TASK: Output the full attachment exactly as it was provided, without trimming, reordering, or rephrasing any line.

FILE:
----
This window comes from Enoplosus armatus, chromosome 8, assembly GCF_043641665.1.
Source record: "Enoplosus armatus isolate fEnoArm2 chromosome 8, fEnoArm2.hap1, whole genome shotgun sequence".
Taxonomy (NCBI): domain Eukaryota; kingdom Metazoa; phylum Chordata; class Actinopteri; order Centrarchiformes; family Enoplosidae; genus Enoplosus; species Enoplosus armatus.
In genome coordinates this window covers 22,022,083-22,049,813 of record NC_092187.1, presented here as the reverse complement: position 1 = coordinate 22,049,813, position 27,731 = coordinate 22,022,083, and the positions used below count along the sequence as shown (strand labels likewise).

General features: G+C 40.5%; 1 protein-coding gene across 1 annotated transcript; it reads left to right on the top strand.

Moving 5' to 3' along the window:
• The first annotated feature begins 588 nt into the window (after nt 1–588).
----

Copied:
This window comes from Enoplosus armatus, chromosome 8, assembly GCF_043641665.1.
Source record: "Enoplosus armatus isolate fEnoArm2 chromosome 8, fEnoArm2.hap1, whole genome shotgun sequence".
Taxonomy (NCBI): domain Eukaryota; kingdom Metazoa; phylum Chordata; class Actinopteri; order Centrarchiformes; family Enoplosidae; genus Enoplosus; species Enoplosus armatus.
In genome coordinates this window covers 22,022,083-22,049,813 of record NC_092187.1, presented here as the reverse complement: position 1 = coordinate 22,049,813, position 27,731 = coordinate 22,022,083, and the positions used below count along the sequence as shown (strand labels likewise).

General features: G+C 40.5%; 1 protein-coding gene across 1 annotated transcript; it reads left to right on the top strand.

Moving 5' to 3' along the window:
• The first annotated feature begins 588 nt into the window (after nt 1–588).